This page has been archived on the Web

Information identified as archived is provided for reference, research or recordkeeping purposes. It is not subject to the Government of Canada Web Standards and has not been altered or updated since it was archived. Please contact us to request a format other than those available.

2010 Literature Review Archives - Detection and Attribution

Christidis, N., P.A. Stott, F.W. Zwiers, et al. 2010. Probabilistic estimates of recent changes in temperature: a multi-scale attribution analysis. Climate Dynamics 34:1130-1156.

New advancements in climate change fingerprinting methodologies show promise in attributing regional scale trends in climate to human influences
Human influences are estimated to have more than doubled the likelihood of mean warming in most sub-continental regions except central North America.  The observed cooling in this region is shown to be consistent with what would be expected under conditions with or without anthropogenic forcing.

Over the past decade, various statistical studies have compared trends in observed climate data with outputs from climate model simulations to demonstrate that some of the observed global and continental scale trends over the past half century can be attributed to human influences. However, attributions have not, to-date, been possible at the sub-continental and smaller scales. An international team of scientists, from the U.K., Canada and Japan, have now developed an advanced version of optimal ‘finger-printing’ methodologies that uses global scale analyses to infer information about the likely causes of observed trends at smaller scales.  Using the global detection and attribution analysis to constrain the results, they estimate the expected regional distributions of trends in annual mean surface temperature (Ts) and in the warmest night of the year (WN) in a world with and without anthropogenic forcings.  This information is then used to estimate how human influences have increased the likelihood of regional warming using an index called the Fraction of Attributable Risk (FAR). The results show that anthropogenic forcings more than doubled the likelihood of warming (for both Ts and WN) in most regions of the world. Since high night-time temperatures are characteristic of heat-waves, this result indicates a human-induced increase in heat-wave intensity. Of particular interest is the result for central North America which is at odds with the other sub-continental regions. A cooling has been observed in this region over the study period (1950-1997) which has been referred to as a ‘warming hole’. The results of the analysis show that the observed cooling is not inconsistent with what would be expected under global warming.  While these results suggest positive attribution of anthropogenic forcing effects is now possible at sub-continental scales, the authors note that such results would be more robust if additional simulations of climate change under conditions of anthropogenic and natural forcing alone had been available to use, since the study was limited to output from three climate models.


Solomon, S., R. Rosenlof, R. Portmann, J. Daniel, S. Davis, T. Sanford and G-K. Plattner. 2010. Science Express Jan 28, 2010. Contributions of stratospheric water vapour to decadal changes in the rate of global warming.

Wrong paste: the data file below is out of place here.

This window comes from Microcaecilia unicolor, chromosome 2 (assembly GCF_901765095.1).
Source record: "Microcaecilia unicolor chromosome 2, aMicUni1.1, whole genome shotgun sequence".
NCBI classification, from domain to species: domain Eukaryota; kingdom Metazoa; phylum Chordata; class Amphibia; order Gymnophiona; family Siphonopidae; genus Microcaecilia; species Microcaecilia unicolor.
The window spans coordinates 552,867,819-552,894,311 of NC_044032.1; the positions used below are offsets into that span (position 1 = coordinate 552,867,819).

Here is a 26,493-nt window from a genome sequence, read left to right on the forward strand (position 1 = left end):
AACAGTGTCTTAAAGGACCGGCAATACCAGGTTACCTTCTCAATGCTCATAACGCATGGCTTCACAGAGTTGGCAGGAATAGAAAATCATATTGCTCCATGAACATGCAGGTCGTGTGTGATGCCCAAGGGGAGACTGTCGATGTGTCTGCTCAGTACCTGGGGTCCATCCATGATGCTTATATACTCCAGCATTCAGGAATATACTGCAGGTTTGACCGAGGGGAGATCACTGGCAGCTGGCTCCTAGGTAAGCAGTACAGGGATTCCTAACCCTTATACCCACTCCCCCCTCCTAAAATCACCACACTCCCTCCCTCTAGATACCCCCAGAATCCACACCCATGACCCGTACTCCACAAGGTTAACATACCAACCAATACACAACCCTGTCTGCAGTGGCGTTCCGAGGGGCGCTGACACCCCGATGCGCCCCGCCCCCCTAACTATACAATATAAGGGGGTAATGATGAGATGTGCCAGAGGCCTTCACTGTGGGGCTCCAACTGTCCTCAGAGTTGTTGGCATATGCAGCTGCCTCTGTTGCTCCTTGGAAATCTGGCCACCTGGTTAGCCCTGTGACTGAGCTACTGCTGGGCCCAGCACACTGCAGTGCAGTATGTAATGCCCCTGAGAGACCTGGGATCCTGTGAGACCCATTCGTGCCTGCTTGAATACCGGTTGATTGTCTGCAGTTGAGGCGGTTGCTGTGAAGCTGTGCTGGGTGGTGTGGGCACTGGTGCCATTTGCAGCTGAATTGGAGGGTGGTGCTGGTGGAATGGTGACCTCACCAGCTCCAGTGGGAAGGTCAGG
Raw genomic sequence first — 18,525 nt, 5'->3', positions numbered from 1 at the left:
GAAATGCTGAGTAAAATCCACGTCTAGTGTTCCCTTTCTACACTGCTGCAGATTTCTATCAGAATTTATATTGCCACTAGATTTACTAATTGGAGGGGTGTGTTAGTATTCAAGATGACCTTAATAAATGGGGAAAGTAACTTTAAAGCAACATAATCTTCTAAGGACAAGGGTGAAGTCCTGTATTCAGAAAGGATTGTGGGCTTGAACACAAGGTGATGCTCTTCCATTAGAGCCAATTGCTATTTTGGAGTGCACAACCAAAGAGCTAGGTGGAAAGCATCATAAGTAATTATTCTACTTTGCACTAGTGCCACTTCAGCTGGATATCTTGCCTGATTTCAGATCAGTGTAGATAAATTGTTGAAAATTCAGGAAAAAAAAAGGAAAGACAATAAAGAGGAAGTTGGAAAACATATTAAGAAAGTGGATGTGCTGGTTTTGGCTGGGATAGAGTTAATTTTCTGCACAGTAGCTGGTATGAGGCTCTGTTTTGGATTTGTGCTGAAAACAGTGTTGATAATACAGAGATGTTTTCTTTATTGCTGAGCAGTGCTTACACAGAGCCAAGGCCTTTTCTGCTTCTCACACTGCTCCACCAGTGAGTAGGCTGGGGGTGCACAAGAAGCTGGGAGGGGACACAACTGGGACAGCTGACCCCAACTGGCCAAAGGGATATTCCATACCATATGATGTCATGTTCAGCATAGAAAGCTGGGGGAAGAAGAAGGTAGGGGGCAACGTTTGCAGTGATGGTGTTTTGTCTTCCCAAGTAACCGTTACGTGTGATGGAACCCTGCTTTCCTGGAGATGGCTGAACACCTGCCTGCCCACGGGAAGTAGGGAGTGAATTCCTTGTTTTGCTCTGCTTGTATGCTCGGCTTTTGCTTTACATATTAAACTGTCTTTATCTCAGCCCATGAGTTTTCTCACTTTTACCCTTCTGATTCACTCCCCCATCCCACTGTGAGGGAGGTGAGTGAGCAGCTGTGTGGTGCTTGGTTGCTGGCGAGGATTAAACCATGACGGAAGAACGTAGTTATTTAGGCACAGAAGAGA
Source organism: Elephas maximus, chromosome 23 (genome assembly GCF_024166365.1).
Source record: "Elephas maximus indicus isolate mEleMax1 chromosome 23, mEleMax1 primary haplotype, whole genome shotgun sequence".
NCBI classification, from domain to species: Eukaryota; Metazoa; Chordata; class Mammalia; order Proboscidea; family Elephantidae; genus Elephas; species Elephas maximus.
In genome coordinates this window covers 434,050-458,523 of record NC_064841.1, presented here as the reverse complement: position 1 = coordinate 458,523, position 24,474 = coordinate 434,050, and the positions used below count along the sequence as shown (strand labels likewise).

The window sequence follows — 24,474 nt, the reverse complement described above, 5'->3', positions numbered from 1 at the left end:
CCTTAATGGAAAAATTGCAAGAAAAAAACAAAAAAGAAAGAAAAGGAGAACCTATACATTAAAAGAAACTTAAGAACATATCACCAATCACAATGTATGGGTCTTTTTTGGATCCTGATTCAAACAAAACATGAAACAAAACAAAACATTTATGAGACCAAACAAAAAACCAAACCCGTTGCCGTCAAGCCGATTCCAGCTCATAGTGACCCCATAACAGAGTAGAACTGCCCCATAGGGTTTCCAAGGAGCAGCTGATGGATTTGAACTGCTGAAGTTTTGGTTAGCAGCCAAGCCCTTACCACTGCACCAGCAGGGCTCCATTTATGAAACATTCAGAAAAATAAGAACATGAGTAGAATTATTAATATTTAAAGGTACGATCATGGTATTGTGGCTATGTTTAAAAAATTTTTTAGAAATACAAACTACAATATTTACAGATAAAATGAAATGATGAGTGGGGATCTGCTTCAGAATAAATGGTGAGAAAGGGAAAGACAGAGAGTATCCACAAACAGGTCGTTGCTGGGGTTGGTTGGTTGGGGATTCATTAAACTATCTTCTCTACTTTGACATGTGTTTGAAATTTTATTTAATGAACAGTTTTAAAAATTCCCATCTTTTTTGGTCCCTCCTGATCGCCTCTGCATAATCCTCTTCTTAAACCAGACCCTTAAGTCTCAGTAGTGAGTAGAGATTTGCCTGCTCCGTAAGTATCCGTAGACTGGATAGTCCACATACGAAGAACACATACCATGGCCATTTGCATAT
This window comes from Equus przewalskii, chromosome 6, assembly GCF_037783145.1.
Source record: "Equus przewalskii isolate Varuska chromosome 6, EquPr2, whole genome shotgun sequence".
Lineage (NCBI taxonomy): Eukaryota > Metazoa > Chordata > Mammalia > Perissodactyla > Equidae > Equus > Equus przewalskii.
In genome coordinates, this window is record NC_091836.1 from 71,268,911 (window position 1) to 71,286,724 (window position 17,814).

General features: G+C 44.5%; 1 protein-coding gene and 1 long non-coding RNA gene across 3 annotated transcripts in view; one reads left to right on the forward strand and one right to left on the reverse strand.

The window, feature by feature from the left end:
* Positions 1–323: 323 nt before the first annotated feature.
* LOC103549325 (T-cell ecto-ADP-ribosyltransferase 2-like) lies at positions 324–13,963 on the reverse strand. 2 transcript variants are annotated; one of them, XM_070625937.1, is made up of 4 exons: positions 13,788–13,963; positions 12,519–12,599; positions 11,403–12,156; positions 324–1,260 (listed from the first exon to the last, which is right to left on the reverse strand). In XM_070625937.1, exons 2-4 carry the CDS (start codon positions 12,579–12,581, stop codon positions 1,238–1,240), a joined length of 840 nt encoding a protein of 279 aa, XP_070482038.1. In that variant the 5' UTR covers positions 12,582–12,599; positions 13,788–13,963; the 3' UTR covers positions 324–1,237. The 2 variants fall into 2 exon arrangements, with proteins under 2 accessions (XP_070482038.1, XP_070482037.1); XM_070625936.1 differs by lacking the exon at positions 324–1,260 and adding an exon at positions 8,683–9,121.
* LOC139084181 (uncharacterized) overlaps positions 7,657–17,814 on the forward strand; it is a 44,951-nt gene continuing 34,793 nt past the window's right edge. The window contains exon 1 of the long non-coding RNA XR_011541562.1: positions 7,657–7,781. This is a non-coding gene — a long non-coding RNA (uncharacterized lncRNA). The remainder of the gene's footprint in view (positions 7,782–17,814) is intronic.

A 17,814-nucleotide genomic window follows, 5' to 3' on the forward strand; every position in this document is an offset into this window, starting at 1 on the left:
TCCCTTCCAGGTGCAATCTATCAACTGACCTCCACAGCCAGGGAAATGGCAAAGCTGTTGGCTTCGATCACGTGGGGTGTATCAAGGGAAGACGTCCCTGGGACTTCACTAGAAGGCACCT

A decrease in stratospheric water vapour is shown to have contributed to the flattening of the global warming trend since about the year 2000.
Global average surface temperature has increased by about 0.75°C over the past century. However, over the most recent decade, the trend has been nearly flat. Although this is not in itself surprising, since natural variability internal to the climate system will modulate the effects of external forcing from greenhouse gases and other factors, it still raises questions as to the cause. This study by Solomon et al shows that changes in stratospheric water vapour are likely to have made a sizable contribution to both the strong increasing global warming trend of the two decades prior to 2000, and to the flat trend post-2000. The investigators analysed observations of stratospheric water vapour from balloon and satellite measurements since 1980. The data show a gradual increase in lower stratospheric water vapour of more than 1 ppmv between 1980 and 2000, followed by a sharp, persistent drop of about 0.4 ppmv water vapour after 2000. The effects of these changes are then explored using an Earth System Model of Intermediate Complexity. A baseline simulation involving changes in well-mixed greenhouse gases and aerosols is compared to one that included the changes in stratospheric water vapour. The results showed that reduced forcing associated with the drop in stratospheric water vapour post-2000 decreased the rate of warming from what it would otherwise have been by about 25%. Conversely, the increase in stratospheric water vapour between 1980 and 2000 could have steepened the rate of warming then by about 30%. The cause(s) of the change in stratospheric water vapour are not certain and therefore it is not yet clear whether the changes represent a feedback to climate warming or a source of internal climate variability. The work does highlight the need to improve the representation of stratospheric processes in climate models in order to better understand the factors contributing to observed changes and improve the projections of future change.

Date modified: